The reason why most investors didn’t recognise that many finance companies were running Ponzi-type operations was because prospectuses didn’t disclose the amount of interest capitalised and the amount actually received from property developers.
In this regard, the Securities Commission must take some blame because one of its responsibilities is the oversight of prospectuses and investment statements.
The other issue is that moratorium documents for failed finance companies are also a form of offer document and are subject to the same rules and regulations as prospectuses and investment statements. These moratorium documents are reviewed by the commission, which can ban any document containing false or misleading information.
The extraordinary point about this is that the commission is effectively approving documents that allow operators of Ponzi-type schemes to remain in charge. These moratorium documents still do not differentiate between interest capitalised and interest received and some of the disclosure has been woeful, particularly on the property companies being sold by Mark Hotchin and Eric Watson to Hanover Finance.
The main way of determining whether an investment proposition has Ponzi characteristics is to be able to work out if investors are receiving their returns from genuine investment receipts or from capital contributed by new investors. If the commission doesn’t insist that this information is made available in prospectuses, investment statements and moratorium documents, then full confidence in the country’s capital markets will never be restored.
Another issue that the commission must address is the subtle changes made to prospectuses and investment statements that are difficult to pick up. This often occurs with large yield-orientated investment funds similar to those that have been closed to remittances in recent months.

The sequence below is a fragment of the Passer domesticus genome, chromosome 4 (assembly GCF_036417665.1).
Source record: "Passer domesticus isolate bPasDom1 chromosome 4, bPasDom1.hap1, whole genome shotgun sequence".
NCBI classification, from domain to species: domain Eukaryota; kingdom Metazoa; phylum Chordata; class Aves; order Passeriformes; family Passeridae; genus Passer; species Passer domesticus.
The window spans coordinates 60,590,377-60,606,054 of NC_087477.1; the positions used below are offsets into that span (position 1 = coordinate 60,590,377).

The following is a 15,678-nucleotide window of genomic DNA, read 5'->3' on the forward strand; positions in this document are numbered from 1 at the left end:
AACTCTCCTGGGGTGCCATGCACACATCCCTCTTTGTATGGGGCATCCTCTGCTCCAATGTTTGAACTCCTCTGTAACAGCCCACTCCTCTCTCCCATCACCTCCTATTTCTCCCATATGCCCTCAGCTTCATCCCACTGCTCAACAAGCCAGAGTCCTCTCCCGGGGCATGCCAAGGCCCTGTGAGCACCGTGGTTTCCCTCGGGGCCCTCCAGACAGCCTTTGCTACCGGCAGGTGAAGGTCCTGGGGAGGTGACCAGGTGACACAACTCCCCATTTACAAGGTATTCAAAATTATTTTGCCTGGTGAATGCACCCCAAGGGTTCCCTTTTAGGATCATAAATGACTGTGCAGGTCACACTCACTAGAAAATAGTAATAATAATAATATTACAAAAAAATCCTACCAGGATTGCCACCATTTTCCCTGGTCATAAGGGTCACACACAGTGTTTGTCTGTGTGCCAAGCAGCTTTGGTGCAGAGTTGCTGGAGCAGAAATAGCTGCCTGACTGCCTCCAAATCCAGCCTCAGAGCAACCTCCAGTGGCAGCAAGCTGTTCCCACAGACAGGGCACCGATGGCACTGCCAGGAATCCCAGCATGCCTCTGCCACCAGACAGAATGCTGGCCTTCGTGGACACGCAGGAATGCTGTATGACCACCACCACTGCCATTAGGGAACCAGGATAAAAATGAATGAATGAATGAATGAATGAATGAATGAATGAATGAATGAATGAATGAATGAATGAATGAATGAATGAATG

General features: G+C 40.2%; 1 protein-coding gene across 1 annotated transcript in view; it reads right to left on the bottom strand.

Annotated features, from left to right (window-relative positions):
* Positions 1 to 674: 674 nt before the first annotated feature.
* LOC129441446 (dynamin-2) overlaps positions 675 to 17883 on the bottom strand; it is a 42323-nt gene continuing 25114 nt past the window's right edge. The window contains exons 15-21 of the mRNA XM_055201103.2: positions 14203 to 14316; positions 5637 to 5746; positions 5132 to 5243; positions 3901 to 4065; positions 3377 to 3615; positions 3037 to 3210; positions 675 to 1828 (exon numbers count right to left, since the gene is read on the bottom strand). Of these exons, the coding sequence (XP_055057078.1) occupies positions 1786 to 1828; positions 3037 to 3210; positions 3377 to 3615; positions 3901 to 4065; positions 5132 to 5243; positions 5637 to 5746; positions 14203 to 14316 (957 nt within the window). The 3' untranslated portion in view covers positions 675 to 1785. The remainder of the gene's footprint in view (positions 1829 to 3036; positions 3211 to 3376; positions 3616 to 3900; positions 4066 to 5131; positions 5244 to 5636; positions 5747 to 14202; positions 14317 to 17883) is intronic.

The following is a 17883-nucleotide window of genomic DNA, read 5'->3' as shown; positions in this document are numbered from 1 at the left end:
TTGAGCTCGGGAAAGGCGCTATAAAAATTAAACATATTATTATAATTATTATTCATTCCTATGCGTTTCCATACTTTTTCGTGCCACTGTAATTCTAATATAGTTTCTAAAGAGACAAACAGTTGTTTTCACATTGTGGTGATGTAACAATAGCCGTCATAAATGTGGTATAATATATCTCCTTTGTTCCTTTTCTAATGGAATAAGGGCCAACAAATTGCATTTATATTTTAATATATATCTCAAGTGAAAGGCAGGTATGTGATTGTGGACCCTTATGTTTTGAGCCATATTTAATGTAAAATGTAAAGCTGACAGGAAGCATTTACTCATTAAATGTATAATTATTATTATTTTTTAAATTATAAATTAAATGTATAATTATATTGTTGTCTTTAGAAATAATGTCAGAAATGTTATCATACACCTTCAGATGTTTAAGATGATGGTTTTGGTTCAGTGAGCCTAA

Updated investment statements have the same cover and look the same as the original document but contain several changes to the investment mandate that increase the risk of the fund.
These changes should be clearly identified and explained while a notice should be sent to all existing investors outlining the changes in investment risk, if any.
Finally, one of the most important issues facing the commission is where it focuses its attention. In other words, what is the weakest link in the investment chain?
The three main sections of the investment chain are as follows:
1. Public issuers. These include finance companies, banks, companies that issue securities to the public, KiwiSaver fund managers and any other funds promoted by investment managers.
2. Investment advisers and financial planners that advise individuals which public issue to invest in.
At present, the commission seems to have a strong focus on the second group, the advisers and planners.
The latest copy of the commission’s quarterly newsletter focuses on a new regime for financial advisers that will swamp this link in the investment chain with petty compliance issues that are unlikely to improve the investment returns of their clients.
The financial advisers sector has its weaknesses, but most of the problems in New Zealand are, and always have been, with the first group.
These are the public issuers. Public issuers were the main problem during the 1980s sharemarket boom and bust and they still are.
New Zealand’s capital markets have been blighted by misleading and inaccurate prospectuses, poor corporate governance amongst public issuers, excessive related party transactions and more than a few Ponzi-type investment schemes dressed in fancy clothes.
There is no use trying to reform the financial advisers sector if all that they have to advise on are dubious public offerings promoted by the first group in the investment chain.
Diplock has to take a more aggressive stance towards the poor disclosure and malpractices amongst public issuers.
Hopefully she will start this campaign with renewed determination in the new year and, more importantly, communicate her strategy to the investing public.